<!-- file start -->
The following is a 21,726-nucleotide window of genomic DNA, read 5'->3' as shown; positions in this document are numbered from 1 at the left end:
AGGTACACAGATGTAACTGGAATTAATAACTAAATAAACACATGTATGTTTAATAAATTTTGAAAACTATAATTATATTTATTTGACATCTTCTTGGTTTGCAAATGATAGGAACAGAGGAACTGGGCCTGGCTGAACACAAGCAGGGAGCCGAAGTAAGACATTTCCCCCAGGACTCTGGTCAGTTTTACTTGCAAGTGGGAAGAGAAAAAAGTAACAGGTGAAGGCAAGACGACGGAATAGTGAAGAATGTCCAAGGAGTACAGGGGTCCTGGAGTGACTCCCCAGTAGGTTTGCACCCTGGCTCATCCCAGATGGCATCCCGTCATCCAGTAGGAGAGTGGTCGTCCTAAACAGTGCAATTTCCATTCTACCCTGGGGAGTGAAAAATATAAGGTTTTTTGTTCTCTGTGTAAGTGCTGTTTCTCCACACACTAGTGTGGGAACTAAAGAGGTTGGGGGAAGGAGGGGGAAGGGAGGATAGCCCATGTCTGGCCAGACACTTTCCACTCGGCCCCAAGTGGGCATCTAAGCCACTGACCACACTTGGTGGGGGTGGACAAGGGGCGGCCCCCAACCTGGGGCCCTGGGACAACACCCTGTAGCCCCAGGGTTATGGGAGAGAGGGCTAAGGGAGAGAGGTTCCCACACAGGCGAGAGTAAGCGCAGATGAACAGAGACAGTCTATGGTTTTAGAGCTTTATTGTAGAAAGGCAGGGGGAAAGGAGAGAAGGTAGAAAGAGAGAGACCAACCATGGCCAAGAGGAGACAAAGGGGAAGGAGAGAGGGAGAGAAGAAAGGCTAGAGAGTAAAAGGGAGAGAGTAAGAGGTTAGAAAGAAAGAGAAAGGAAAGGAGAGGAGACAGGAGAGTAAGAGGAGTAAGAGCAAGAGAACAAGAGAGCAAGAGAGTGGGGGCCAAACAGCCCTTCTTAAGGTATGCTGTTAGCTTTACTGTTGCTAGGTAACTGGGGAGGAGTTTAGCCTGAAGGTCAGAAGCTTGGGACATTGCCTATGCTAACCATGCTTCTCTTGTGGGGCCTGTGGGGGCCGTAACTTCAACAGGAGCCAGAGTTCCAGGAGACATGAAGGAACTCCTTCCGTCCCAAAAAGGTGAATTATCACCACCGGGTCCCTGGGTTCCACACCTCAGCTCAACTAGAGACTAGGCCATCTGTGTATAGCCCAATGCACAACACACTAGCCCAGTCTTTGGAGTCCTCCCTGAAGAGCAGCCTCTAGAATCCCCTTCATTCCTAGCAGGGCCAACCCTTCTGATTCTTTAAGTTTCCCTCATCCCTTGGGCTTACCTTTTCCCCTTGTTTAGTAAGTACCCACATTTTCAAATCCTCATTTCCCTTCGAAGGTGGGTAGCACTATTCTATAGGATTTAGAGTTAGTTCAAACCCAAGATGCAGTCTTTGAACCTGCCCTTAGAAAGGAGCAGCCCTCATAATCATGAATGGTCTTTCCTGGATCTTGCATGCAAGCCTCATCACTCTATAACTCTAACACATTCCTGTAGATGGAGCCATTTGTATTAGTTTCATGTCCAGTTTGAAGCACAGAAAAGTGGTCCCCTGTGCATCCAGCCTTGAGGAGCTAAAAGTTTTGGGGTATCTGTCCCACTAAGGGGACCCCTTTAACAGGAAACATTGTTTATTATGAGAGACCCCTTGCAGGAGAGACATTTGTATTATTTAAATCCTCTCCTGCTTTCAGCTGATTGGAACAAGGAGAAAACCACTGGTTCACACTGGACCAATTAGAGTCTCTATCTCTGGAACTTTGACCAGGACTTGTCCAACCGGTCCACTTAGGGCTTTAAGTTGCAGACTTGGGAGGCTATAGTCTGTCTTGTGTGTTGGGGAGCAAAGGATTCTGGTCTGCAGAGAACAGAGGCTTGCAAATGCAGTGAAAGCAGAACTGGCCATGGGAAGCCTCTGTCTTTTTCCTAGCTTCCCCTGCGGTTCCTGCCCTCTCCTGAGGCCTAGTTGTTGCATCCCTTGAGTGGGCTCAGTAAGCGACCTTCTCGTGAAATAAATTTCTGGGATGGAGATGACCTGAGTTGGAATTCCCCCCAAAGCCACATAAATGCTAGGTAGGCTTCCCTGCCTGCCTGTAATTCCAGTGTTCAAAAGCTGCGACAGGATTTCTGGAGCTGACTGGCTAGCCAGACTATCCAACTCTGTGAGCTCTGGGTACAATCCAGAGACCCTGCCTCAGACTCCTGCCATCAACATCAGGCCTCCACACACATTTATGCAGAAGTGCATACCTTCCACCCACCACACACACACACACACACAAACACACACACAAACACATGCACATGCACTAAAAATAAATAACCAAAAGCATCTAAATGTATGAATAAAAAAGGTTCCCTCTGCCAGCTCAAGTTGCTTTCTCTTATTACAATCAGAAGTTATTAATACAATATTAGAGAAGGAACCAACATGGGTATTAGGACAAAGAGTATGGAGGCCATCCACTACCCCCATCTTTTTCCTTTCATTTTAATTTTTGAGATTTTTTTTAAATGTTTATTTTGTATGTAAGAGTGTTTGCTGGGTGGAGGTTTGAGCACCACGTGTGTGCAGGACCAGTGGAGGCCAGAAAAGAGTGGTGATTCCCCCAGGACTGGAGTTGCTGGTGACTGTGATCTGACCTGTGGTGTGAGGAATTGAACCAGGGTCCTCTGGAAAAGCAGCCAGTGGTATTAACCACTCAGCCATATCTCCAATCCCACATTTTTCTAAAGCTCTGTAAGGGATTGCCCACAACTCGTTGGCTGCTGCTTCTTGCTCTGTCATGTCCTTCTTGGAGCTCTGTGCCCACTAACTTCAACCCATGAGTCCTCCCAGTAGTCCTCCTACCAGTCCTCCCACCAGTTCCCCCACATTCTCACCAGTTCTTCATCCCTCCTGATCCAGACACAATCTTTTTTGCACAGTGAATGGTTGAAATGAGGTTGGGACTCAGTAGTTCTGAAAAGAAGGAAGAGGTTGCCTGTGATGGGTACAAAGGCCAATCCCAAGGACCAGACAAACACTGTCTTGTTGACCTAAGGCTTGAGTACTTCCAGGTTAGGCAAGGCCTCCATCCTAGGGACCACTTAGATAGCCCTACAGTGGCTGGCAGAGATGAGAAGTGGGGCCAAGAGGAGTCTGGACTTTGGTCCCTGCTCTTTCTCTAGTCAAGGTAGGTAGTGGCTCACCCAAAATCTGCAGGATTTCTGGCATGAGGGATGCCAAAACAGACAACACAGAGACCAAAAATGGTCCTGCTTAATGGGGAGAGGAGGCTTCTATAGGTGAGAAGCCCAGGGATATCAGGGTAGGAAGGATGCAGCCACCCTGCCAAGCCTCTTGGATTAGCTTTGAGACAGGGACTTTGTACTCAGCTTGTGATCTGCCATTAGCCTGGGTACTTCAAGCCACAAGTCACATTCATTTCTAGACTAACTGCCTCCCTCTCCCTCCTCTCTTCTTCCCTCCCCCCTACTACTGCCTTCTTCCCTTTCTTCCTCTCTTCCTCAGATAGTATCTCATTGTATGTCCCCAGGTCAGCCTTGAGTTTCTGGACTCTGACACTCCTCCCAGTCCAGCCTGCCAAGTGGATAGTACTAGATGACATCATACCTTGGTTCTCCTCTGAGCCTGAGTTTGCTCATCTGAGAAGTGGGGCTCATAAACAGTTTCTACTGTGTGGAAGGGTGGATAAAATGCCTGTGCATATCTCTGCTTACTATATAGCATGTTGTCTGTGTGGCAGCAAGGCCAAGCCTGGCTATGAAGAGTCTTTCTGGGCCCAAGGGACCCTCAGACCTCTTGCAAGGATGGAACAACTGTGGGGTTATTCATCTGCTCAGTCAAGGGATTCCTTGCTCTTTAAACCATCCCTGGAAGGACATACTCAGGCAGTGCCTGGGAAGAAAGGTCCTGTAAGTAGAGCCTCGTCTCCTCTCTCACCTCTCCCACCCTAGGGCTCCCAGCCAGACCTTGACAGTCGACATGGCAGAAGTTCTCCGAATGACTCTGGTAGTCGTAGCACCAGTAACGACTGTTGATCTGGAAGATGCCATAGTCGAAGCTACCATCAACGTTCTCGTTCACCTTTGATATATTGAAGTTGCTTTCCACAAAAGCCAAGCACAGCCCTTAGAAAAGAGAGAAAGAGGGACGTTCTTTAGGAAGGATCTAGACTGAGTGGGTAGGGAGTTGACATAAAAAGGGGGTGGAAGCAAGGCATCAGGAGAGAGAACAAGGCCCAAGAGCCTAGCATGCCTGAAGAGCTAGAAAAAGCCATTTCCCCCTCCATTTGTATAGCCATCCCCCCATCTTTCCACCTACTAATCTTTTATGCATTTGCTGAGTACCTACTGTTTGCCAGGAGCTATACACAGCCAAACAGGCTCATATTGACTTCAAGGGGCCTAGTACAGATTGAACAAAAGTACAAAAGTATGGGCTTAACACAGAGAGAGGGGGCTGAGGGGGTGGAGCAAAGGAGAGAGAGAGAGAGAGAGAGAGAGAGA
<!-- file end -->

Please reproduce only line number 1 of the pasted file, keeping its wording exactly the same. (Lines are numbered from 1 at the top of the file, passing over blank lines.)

The following is a 21,726-nucleotide window of genomic DNA, read 5'->3' as shown; positions in this document are numbered from 1 at the left end: